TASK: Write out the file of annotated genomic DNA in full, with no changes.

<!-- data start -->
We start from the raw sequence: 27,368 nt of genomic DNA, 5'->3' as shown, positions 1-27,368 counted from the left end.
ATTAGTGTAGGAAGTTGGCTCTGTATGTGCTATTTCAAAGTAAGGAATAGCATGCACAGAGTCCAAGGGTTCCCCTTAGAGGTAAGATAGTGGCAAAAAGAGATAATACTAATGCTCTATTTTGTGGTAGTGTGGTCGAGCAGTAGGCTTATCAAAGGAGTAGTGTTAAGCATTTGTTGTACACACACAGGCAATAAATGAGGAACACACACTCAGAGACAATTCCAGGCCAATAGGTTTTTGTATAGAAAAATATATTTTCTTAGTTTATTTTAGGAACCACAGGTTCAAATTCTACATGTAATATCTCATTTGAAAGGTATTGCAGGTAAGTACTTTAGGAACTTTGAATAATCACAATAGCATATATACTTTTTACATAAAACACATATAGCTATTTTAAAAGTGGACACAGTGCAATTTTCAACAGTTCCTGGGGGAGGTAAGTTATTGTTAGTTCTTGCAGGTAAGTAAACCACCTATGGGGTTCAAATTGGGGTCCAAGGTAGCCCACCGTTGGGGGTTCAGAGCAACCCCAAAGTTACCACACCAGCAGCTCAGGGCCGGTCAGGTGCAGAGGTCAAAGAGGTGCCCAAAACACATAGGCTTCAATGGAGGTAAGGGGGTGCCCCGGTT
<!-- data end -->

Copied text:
We start from the raw sequence: 27,368 nt of genomic DNA, 5'->3' as shown, positions 1-27,368 counted from the left end.
ATTAGTGTAGGAAGTTGGCTCTGTATGTGCTATTTCAAAGTAAGGAATAGCATGCACAGAGTCCAAGGGTTCCCCTTAGAGGTAAGATAGTGGCAAAAAGAGATAATACTAATGCTCTATTTTGTGGTAGTGTGGTCGAGCAGTAGGCTTATCAAAGGAGTAGTGTTAAGCATTTGTTGTACACACACAGGCAATAAATGAGGAACACACACTCAGAGACAATTCCAGGCCAATAGGTTTTTGTATAGAAAAATATATTTTCTTAGTTTATTTTAGGAACCACAGGTTCAAATTCTACATGTAATATCTCATTTGAAAGGTATTGCAGGTAAGTACTTTAGGAACTTTGAATAATCACAATAGCATATATACTTTTTACATAAAACACATATAGCTATTTTAAAAGTGGACACAGTGCAATTTTCAACAGTTCCTGGGGGAGGTAAGTTATTGTTAGTTCTTGCAGGTAAGTAAACCACCTATGGGGTTCAAATTGGGGTCCAAGGTAGCCCACCGTTGGGGGTTCAGAGCAACCCCAAAGTTACCACACCAGCAGCTCAGGGCCGGTCAGGTGCAGAGGTCAAAGAGGTGCCCAAAACACATAGGCTTCAATGGAGGTAAGGGGGTGCCCCGGTT